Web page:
Under standard EPA and GFC regulations, recreational (grilling, campfires, etc) are allowed, yard debris fires require permits.
On April 6, South Carolina instituted a statewide partial burn ban due to the impacts fires may have on COVID-19 patients.
“As part of the ban, yard debris burns or burn barrels, prescribed or controlled burns, in addition to campfires and bonfires will be prohibited, according to the Forestry Commission.
“This does not prohibit outdoor cooking, or fires for warmth (from a chimney) if that is the only source of heat. You can still cook on a grill.”
Following that ban, ConnectLocal contacted the Georgia Environmental Protection Division (EDP) and the Georgia Forestry Commission (GFC) to ask if there were any plans in Georgia to institute similar bans.
Since COVID-19 hit the scene in Georgia, GFC has been researching whether smoke from all permitted sources, including prescribed fire, has a defined impact on COVID-19 transmission, complications or severity, GFC Director, Chuck Williams told ConnectLocal. “We have been in ongoing communication on this issue with Georgia’s air quality regulators, the Environmental Protection Division of DNR, and with Governor Kemp’s office. Unfortunately, there seems to be a lack of science on this subject. Georgia’s air quality indices that we and EPD monitor have remained within norms. Yet, we have continued to seek definitive answers that would enable us to make an informed decision on continued burn permitting. Thus far, those definitive answers remain elusive.”
Williams said that he had been in contact with the SC Forestry Commission and spoke with the about their decision to implement a burn ban.
“We have studied their rationale and we have benefited from their thought process and openness with us. But their state-level decision and Georgia’s decision must be made independently, hopefully based on consistent and uniform science and concern for public health,” he said. “So, as of this moment, GFC is following our established criteria for burn permitting. These criteria already strongly consider smoke impacts on human populations and on safety. And we are continuing our search for additional information that might help Georgia deal with COVID-19 on all fronts.”
Williams said GFC would continue to monitor the situation and implement any changes necessary if the impact of fires – either GFC-permitted fires, or GFC prescribed fires, proved to have a negative impact on the COVID-19 response.
“Beyond any direct links between forestry smoke and COVID-19, we are also very aware of potential indirect impacts, such as smoke impacts on medical facilities; smoke impacts on individuals with preexisting medical conditions; and the statewide need to minimize any trigger event that would cause citizens to seek medical care for non-COVID-19 issues,” he said.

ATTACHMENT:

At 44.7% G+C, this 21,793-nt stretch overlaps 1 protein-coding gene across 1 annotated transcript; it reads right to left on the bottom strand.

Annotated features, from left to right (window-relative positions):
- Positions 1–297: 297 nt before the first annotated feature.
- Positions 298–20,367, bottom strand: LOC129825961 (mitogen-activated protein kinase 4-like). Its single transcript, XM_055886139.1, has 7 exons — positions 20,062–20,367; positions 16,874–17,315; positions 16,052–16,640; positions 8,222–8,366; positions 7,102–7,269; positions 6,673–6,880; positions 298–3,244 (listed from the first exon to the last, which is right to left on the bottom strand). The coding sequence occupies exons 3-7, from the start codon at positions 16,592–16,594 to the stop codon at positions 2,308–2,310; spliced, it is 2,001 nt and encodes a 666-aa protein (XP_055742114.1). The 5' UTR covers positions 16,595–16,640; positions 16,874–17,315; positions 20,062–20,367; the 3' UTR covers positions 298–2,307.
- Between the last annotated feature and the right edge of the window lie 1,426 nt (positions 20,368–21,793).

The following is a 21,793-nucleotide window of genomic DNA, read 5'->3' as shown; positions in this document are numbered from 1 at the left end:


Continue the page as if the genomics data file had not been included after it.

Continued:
In addition to GFC’s management of burn permits requested by citizens, the impact of prescribed burns is also being taken into account in the consideration of any potential ban.
“Prescribed fire is a valuable forestry management tool; we are grateful for the support it receives from Georgia’s citizens and policymakers. That being said, prescribed fire remains an often-misunderstood and sometimes-feared tool that must be carefully managed. This is why we continue to search for informed rationale for any decisions we might make on the application of this tool, concurrent with a pandemic emergency of unprecedented severity in modern times,” he added.
Likewise, the Georgia EPD has not instituted any COVID-19-related bans or restrictions.
“Georgia EPD is aware that some local authorities have enacted additional open burning restrictions as a result of the COVID-19 response; however, Georgia EPD has not implemented any statewide restrictions,” Georgia EPD Director of Communications Kevin Chambers told ConnectLocal.
Burning/Outdoor fire regulations: Stephens County
Recreational fires, including campfires, warming fires and cooking fires, do not require permits.
Small, hand-piled yard debris can be burned, but Georgians must get a permit before doing these types of burns.
If individuals are burning yard debris in a burn barrel, a permit IS required.
If conditions are safe for burning on any given day and permits are being issued, individuals may obtain a burn permit quickly and easily.
GEORGIA FORESTRY COMMISSION
“Georgia EPD has Rules that determine what types of open burning are permitted. Georgia Forestry Commission is aware of these Rules and issues burn permits in accordance with these Rules and other local ordinances, which may be more restrictive,” Williams said.
Burning branches and leaves that fall on the resident’s premises is allowed. Guidance that EPD’s open burning team developed is that the branches should be no more than 3 inches in diameter.
Burn barrels are not specifically prohibited for vegetative debris, but are generally discouraged
*Household waste, tires, lumber, etc. are not allowed to be burned at all, not even in burn barrels.
Bonfires, barbecue pits/fires for cooking Smores, hotdogs, etc., and campfires are all considered to be recreational and are allowed.
Stephens County is not subject to the Summer burn ban. From May 1 – Sept. 30, certain open burning activities are prohibited in 54 of Georgia’s counties. Prescribed burns are prohibited during the summer season in 19 counties. Stephens County is not included in either of those categories, and falls under no seasonal fire restrictions.
More information is available on Georgia EPD’s Open Burning web page.